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Presumed Guilty A film by Roberto Hernández and Layda Negrete

Premiere Date: July 27, 2010

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Arrest and Trial Procedures

In Mexico, those arrested are, in practice, considered guilty until proven innocent — with predictable results. The great majority of the accused never see a judge or even an arrest warrant.

At present, a person who commits a crime in Mexico has less than a 2 percent chance of being caught and punished, in part because police often ask a person who reports a crime to pay for the case to be solved; a person who refuses risks becoming a suspect him or herself, which discourages cooperation with police. A study released in 2008 indicated that Mexican citizens had extremely low confidence in police action and efficiency, which causes them to shy away from reporting crimes.

With violent crime, particularly crime related to drugs, rampant in Mexico, police are under pressure to make arrests. Rather than being evaluated on the accuracy of arrests, however, officers and even prosecutors are judged solely on the number of incarcerations, meaning that there’s little incentive for them to spend time seeking out a crime’s actual perpetrator. It is estimated that in nine out of 10 cases, an arrest is made without any scientific evidence — such as fingerprints or DNA — whatsoever; Mexico has no comprehensive fingerprint database, and police have little access to forensic equipment. In more than six out of 10 cases, suspects are arrested within three hours of the crime, suggesting that little to no serious detective work could have taken place.

Furthermore, an arrest is often made without the victim having identified the accused. Instead, an initial police investigation identifies the person believed to have committed the act. (This measure is meant to protect the victim, particularly in the case of rape or kidnapping, or when the victim is a minor.) Even when witnesses are called to give testimony, more weight is placed on the paperwork filed before the trial than on live statements.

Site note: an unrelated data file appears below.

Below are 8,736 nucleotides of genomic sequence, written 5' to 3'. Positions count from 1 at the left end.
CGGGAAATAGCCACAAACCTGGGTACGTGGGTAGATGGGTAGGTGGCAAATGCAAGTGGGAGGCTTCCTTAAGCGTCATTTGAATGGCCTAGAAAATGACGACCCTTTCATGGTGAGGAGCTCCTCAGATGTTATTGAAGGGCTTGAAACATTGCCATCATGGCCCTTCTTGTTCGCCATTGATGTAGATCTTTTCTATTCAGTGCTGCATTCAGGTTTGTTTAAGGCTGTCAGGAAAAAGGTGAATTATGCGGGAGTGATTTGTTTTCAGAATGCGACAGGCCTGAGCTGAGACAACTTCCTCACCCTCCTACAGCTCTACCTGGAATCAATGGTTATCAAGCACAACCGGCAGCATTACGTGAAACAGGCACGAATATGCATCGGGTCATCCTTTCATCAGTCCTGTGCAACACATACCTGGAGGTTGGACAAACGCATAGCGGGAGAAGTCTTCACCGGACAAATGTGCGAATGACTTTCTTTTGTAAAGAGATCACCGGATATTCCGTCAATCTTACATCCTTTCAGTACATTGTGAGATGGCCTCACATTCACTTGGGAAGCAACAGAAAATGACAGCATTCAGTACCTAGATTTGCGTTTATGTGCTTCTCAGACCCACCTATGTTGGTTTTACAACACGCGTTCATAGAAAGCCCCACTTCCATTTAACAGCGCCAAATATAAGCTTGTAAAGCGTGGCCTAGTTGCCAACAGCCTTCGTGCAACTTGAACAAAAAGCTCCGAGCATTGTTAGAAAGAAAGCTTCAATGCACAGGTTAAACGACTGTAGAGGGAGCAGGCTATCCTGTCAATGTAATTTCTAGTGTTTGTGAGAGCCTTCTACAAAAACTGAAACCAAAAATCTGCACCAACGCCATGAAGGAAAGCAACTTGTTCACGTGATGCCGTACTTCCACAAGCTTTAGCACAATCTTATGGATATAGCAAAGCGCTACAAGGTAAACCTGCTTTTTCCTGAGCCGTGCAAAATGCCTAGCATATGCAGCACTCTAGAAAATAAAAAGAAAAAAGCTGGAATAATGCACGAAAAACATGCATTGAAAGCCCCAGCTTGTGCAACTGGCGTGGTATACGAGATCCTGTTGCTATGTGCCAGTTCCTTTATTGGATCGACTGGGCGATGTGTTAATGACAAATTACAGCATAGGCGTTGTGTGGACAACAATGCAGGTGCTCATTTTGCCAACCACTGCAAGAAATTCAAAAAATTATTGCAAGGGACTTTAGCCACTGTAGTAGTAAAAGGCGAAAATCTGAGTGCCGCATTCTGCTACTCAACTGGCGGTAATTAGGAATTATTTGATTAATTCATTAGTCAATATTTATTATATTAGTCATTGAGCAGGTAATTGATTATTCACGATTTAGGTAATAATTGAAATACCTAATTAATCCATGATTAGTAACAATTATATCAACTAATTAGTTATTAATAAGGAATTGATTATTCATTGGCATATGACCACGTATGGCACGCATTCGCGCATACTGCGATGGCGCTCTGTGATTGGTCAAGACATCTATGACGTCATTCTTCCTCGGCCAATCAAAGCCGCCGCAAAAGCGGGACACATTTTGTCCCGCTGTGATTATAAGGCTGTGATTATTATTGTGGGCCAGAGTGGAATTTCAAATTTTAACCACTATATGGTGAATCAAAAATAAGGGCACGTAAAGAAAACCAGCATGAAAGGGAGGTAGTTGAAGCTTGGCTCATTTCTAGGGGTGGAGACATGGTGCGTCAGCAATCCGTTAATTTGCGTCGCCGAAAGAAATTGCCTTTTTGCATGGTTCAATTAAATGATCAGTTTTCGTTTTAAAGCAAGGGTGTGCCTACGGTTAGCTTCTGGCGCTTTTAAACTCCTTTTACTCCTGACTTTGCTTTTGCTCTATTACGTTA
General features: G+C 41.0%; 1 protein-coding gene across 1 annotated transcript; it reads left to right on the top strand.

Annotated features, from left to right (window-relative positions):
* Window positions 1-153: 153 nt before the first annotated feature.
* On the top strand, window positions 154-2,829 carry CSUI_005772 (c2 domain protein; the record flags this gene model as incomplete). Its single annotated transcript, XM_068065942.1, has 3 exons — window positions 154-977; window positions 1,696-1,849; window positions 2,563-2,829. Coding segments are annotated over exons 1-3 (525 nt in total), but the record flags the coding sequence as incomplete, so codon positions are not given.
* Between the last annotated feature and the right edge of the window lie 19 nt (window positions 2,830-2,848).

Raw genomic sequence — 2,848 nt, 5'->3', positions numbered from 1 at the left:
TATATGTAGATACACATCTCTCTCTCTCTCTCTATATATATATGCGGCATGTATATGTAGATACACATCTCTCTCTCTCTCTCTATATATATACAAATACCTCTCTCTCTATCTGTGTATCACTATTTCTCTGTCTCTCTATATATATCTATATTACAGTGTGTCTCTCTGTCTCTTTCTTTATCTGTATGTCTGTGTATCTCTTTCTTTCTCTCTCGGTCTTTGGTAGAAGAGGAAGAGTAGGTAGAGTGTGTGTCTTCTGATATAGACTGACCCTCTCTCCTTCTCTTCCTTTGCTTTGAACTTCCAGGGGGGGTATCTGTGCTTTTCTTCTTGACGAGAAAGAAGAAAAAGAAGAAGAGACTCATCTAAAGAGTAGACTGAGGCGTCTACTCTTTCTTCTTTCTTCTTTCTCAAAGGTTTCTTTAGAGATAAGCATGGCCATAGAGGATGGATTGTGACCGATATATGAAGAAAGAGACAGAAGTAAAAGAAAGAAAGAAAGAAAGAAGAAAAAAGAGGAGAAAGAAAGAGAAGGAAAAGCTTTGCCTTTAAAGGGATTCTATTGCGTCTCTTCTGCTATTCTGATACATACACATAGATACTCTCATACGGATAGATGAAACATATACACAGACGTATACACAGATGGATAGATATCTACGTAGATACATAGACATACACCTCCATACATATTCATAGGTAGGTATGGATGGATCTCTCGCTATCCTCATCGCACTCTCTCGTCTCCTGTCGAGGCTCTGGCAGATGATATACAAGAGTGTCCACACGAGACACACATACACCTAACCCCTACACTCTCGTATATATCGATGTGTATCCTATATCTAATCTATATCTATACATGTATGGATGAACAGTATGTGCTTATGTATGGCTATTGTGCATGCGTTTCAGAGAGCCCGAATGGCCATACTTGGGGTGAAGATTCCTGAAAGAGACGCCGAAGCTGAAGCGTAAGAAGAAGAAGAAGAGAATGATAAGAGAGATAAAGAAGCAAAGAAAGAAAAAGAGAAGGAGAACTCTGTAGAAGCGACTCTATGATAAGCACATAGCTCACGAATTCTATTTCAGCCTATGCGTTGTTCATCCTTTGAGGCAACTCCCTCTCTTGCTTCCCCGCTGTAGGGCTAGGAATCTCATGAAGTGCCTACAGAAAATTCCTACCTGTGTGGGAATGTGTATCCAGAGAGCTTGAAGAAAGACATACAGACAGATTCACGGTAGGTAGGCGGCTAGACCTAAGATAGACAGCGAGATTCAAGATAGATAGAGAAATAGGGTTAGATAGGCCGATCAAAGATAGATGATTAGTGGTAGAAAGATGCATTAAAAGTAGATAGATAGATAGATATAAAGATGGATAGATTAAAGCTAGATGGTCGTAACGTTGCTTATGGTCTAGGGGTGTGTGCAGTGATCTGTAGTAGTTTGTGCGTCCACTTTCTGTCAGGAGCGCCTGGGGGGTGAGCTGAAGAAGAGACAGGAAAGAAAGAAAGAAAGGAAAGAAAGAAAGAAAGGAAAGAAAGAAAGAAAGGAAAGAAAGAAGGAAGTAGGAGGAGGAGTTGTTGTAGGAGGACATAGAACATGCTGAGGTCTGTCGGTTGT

However, the law does allow a procedure called a careo (short for careo probatorio), in which a defendant may confront his or her accuser face-to-face. The meeting, which must be requested by the suspect, takes places at the penal courts in the jail where the suspect is being held, in the presence of a penal judge, a public defender and the prosecuting and defense attorneys. The suspect, who remains behind bars, may question the victim, with the goal of clarifying any contradictory or confusing testimony and coming to a unanimous truth. The presiding judge may ask questions and may also encourage witnesses to rethink or correct their testimonies.

Often, however, actual practices differ from what’s laid out in the law. According to the current constitution, for example, a suspect may be held for a maximum of 48 hours without being charged with a crime, but a 2002 study found that officials adhere to that rule less than half the time. Once a person has been charged, a judge has 72 hours to decide whether a suspect should be tried or released; this limit, too, has been found to be surpassed in more than half of cases.

These abuses, combined with the lack of a proper bail system, mean that many suspects are held without having been given a proper trial: According to a study by the New York-based nonprofit Open Society Institute, as many as 42 percent of Mexico’s inmates, or about 90,000 people, have been held without trial.

Sources:

» Fondevila, Gustavo. "Police Efficiency and Management: Citizen Confidence and Satisfaction.” Mexican Law Review 1, No. 1 (2008)
» Luhnow, David. "Presumption of Guilt." The Wall Street Journal, 17 October 2009.
» "Mexico: Injustice and Impunity: Mexico’s Flawed Criminal Justice System." Amnesty International Report, January 2007.